EEOC rules in favor of Agency finding employee was not a qualified individual with a disability. Complainant filed an Equal Employment Opportunity (EEO) complaint alleging discrimination on the basis of disability (pregnancy-related back injury). After the EEO investigation, Complainant requested a hearing. Following a hearing an Administrative Judge (AJ) issued a decision finding Complainant failed to prove that she was subjected to discrimination as alleged. In his decision, the AJ stated that Complainant failed to establish she was an individual with a disability because her impairment did not substantially limit any major life activity and was not permanent. Complainant appealed to the Equal Employment Opportunity Commission’s (EEOC’s) Office of Federal Operations (OFO) arguing the Agency regarded her as an individual with a disability and that she was entitled to reassignment as a form of accommodation.

On appeal, the OFO began its analysis assuming the Complainant was an individual with a disability, but because she could not perform the essential functions of her job and failed to provide any evidence regarding potential vacancies for which she was qualified, she failed to establish that she was a “qualified” individual with a disability. The OFO further noted that the Agency is not required to create a job for a disabled employee, nor is it required to transform its temporary light or limited duty positions into permanent jobs to accommodate a disability. Finally, the OFO held that the Agency asking Complainant for medical documentation in support of her request for light duty was job-related and consistent with business necessity and therefore proper. The OFO affirmed the Agency’s final decision finding no discrimination.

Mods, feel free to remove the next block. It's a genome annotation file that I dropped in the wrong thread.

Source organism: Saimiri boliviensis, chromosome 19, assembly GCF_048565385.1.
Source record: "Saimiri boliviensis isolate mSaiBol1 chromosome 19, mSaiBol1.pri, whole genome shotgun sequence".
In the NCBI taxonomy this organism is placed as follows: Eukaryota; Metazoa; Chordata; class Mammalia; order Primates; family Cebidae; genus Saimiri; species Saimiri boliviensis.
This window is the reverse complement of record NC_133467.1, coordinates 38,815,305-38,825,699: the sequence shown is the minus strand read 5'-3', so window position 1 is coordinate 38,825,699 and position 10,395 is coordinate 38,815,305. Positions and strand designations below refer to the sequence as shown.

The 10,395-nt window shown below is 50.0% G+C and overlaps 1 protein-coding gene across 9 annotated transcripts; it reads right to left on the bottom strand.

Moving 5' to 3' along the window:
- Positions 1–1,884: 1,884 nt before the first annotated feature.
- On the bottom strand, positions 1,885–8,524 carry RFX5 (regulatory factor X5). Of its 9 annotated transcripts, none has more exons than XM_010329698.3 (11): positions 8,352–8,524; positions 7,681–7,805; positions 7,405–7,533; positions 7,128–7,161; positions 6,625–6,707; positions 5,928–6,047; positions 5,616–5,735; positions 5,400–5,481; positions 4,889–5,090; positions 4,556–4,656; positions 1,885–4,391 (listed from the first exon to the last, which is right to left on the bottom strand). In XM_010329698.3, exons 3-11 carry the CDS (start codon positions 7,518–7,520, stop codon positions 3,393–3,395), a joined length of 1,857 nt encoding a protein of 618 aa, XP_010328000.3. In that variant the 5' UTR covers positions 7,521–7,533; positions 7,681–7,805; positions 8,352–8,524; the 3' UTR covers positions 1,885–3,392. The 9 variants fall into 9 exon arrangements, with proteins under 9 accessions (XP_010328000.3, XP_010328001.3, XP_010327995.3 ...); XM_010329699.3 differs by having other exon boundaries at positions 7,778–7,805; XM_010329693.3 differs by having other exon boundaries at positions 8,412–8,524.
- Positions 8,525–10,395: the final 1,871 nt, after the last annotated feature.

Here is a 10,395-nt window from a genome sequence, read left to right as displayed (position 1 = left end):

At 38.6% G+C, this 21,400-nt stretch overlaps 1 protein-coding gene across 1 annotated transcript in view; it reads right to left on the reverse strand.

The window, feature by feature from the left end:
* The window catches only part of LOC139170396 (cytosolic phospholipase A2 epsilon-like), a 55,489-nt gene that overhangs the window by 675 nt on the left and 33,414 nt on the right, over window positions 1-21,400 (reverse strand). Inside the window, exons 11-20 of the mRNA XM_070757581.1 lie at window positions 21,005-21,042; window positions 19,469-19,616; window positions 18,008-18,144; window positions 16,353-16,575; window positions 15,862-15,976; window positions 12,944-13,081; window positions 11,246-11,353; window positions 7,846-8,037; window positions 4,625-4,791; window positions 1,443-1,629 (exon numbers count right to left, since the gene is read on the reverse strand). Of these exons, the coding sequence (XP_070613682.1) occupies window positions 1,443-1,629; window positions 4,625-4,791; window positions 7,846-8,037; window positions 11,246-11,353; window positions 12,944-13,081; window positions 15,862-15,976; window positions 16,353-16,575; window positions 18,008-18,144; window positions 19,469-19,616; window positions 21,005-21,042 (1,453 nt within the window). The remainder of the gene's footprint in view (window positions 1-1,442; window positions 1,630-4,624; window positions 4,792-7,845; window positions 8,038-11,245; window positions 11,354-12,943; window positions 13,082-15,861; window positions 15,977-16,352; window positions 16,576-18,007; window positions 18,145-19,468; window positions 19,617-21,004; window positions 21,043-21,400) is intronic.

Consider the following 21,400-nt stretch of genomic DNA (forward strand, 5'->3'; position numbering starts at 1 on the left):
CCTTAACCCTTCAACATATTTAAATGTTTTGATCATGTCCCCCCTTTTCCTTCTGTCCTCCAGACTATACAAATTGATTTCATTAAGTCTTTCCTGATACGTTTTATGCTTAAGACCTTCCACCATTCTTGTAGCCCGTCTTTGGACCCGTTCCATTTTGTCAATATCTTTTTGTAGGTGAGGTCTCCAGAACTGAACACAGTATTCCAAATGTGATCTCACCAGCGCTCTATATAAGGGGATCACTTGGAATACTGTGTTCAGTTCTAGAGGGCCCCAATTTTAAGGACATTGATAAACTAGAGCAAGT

McKinnon v. United States Postal Service, EEOC Appeal No. 01200632261 (April 17, 2008)